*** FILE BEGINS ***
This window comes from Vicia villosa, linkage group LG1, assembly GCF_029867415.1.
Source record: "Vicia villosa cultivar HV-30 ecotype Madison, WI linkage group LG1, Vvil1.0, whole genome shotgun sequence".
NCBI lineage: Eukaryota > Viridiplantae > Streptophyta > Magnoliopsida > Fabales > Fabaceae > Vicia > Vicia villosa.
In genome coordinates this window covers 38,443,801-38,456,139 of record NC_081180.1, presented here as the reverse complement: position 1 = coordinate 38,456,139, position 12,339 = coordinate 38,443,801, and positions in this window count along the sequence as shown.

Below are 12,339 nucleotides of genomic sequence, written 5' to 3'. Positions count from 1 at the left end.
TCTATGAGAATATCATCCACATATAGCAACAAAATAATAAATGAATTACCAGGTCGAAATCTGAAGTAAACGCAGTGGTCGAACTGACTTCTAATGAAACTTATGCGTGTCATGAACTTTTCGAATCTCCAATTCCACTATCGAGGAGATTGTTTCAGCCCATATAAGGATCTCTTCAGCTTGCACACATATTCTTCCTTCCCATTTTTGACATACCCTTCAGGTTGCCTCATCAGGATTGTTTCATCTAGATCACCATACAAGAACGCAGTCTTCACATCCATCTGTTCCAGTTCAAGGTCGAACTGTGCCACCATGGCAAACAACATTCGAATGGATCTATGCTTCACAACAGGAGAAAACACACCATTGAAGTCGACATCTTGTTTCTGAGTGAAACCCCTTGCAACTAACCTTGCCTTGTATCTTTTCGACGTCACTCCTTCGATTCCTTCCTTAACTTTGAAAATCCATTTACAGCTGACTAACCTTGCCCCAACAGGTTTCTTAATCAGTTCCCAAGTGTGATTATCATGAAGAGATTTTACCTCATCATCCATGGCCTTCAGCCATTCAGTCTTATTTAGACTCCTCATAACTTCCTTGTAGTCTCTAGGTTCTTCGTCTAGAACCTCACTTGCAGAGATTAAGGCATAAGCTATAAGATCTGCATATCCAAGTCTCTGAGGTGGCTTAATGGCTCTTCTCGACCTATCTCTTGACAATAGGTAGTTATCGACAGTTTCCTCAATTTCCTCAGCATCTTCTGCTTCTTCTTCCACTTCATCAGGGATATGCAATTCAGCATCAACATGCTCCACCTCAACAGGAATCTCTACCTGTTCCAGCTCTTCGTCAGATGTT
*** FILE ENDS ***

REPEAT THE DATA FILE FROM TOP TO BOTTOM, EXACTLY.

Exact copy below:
This window comes from Vicia villosa, linkage group LG1, assembly GCF_029867415.1.
Source record: "Vicia villosa cultivar HV-30 ecotype Madison, WI linkage group LG1, Vvil1.0, whole genome shotgun sequence".
NCBI lineage: Eukaryota > Viridiplantae > Streptophyta > Magnoliopsida > Fabales > Fabaceae > Vicia > Vicia villosa.
In genome coordinates this window covers 38,443,801-38,456,139 of record NC_081180.1, presented here as the reverse complement: position 1 = coordinate 38,456,139, position 12,339 = coordinate 38,443,801, and positions in this window count along the sequence as shown.

Below are 12,339 nucleotides of genomic sequence, written 5' to 3'. Positions count from 1 at the left end.
TCTATGAGAATATCATCCACATATAGCAACAAAATAATAAATGAATTACCAGGTCGAAATCTGAAGTAAACGCAGTGGTCGAACTGACTTCTAATGAAACTTATGCGTGTCATGAACTTTTCGAATCTCCAATTCCACTATCGAGGAGATTGTTTCAGCCCATATAAGGATCTCTTCAGCTTGCACACATATTCTTCCTTCCCATTTTTGACATACCCTTCAGGTTGCCTCATCAGGATTGTTTCATCTAGATCACCATACAAGAACGCAGTCTTCACATCCATCTGTTCCAGTTCAAGGTCGAACTGTGCCACCATGGCAAACAACATTCGAATGGATCTATGCTTCACAACAGGAGAAAACACACCATTGAAGTCGACATCTTGTTTCTGAGTGAAACCCCTTGCAACTAACCTTGCCTTGTATCTTTTCGACGTCACTCCTTCGATTCCTTCCTTAACTTTGAAAATCCATTTACAGCTGACTAACCTTGCCCCAACAGGTTTCTTAATCAGTTCCCAAGTGTGATTATCATGAAGAGATTTTACCTCATCATCCATGGCCTTCAGCCATTCAGTCTTATTTAGACTCCTCATAACTTCCTTGTAGTCTCTAGGTTCTTCGTCTAGAACCTCACTTGCAGAGATTAAGGCATAAGCTATAAGATCTGCATATCCAAGTCTCTGAGGTGGCTTAATGGCTCTTCTCGACCTATCTCTTGACAATAGGTAGTTATCGACAGTTTCCTCAATTTCCTCAGCATCTTCTGCTTCTTCTTCCACTTCATCAGGGATATGCAATTCAGCATCAACATGCTCCACCTCAACAGGAATCTCTACCTGTTCCAGCTCTTCGTCAGATGTT